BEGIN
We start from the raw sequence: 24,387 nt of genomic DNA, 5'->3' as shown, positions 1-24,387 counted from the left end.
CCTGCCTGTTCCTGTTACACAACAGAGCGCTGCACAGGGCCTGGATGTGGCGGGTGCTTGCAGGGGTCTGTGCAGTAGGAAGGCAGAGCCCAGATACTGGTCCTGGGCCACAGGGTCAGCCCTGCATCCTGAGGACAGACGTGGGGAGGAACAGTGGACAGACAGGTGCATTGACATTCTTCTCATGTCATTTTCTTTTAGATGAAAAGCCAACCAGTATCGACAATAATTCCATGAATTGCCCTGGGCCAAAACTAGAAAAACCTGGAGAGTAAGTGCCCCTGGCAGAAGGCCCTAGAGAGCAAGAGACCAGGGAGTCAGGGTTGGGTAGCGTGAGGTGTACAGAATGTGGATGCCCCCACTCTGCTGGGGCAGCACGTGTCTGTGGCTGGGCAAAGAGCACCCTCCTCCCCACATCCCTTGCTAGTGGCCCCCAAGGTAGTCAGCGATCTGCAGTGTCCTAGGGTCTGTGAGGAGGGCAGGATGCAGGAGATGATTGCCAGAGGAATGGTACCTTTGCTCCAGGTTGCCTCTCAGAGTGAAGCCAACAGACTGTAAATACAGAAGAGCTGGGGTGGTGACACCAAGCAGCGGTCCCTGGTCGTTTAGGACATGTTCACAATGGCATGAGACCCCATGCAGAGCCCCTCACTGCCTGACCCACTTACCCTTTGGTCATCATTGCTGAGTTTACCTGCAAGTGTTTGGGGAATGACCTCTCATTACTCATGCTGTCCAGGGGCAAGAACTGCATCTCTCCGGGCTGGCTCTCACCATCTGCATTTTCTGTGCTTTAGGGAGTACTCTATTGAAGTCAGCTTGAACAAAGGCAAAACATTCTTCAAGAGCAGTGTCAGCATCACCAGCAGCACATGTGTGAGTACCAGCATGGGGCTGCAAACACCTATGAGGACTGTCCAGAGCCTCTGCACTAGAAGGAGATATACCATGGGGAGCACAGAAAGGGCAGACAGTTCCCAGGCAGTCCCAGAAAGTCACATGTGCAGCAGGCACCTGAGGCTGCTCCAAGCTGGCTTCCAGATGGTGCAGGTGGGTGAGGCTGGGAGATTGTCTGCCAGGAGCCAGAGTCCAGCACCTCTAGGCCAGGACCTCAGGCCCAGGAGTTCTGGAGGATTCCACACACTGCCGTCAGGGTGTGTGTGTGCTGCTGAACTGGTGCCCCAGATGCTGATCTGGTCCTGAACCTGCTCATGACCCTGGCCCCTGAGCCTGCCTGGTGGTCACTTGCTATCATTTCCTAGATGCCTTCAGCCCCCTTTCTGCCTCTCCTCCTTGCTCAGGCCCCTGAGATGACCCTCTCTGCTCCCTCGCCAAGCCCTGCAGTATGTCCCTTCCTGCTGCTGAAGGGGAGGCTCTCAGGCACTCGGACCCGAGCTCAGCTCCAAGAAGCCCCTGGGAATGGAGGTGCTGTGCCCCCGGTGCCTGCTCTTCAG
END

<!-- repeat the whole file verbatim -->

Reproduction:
We start from the raw sequence: 24,387 nt of genomic DNA, 5'->3' as shown, positions 1-24,387 counted from the left end.
CCTGCCTGTTCCTGTTACACAACAGAGCGCTGCACAGGGCCTGGATGTGGCGGGTGCTTGCAGGGGTCTGTGCAGTAGGAAGGCAGAGCCCAGATACTGGTCCTGGGCCACAGGGTCAGCCCTGCATCCTGAGGACAGACGTGGGGAGGAACAGTGGACAGACAGGTGCATTGACATTCTTCTCATGTCATTTTCTTTTAGATGAAAAGCCAACCAGTATCGACAATAATTCCATGAATTGCCCTGGGCCAAAACTAGAAAAACCTGGAGAGTAAGTGCCCCTGGCAGAAGGCCCTAGAGAGCAAGAGACCAGGGAGTCAGGGTTGGGTAGCGTGAGGTGTACAGAATGTGGATGCCCCCACTCTGCTGGGGCAGCACGTGTCTGTGGCTGGGCAAAGAGCACCCTCCTCCCCACATCCCTTGCTAGTGGCCCCCAAGGTAGTCAGCGATCTGCAGTGTCCTAGGGTCTGTGAGGAGGGCAGGATGCAGGAGATGATTGCCAGAGGAATGGTACCTTTGCTCCAGGTTGCCTCTCAGAGTGAAGCCAACAGACTGTAAATACAGAAGAGCTGGGGTGGTGACACCAAGCAGCGGTCCCTGGTCGTTTAGGACATGTTCACAATGGCATGAGACCCCATGCAGAGCCCCTCACTGCCTGACCCACTTACCCTTTGGTCATCATTGCTGAGTTTACCTGCAAGTGTTTGGGGAATGACCTCTCATTACTCATGCTGTCCAGGGGCAAGAACTGCATCTCTCCGGGCTGGCTCTCACCATCTGCATTTTCTGTGCTTTAGGGAGTACTCTATTGAAGTCAGCTTGAACAAAGGCAAAACATTCTTCAAGAGCAGTGTCAGCATCACCAGCAGCACATGTGTGAGTACCAGCATGGGGCTGCAAACACCTATGAGGACTGTCCAGAGCCTCTGCACTAGAAGGAGATATACCATGGGGAGCACAGAAAGGGCAGACAGTTCCCAGGCAGTCCCAGAAAGTCACATGTGCAGCAGGCACCTGAGGCTGCTCCAAGCTGGCTTCCAGATGGTGCAGGTGGGTGAGGCTGGGAGATTGTCTGCCAGGAGCCAGAGTCCAGCACCTCTAGGCCAGGACCTCAGGCCCAGGAGTTCTGGAGGATTCCACACACTGCCGTCAGGGTGTGTGTGTGCTGCTGAACTGGTGCCCCAGATGCTGATCTGGTCCTGAACCTGCTCATGACCCTGGCCCCTGAGCCTGCCTGGTGGTCACTTGCTATCATTTCCTAGATGCCTTCAGCCCCCTTTCTGCCTCTCCTCCTTGCTCAGGCCCCTGAGATGACCCTCTCTGCTCCCTCGCCAAGCCCTGCAGTATGTCCCTTCCTGCTGCTGAAGGGGAGGCTCTCAGGCACTCGGACCCGAGCTCAGCTCCAAGAAGCCCCTGGGAATGGAGGTGCTGTGCCCCCGGTGCCTGCTCTTCAG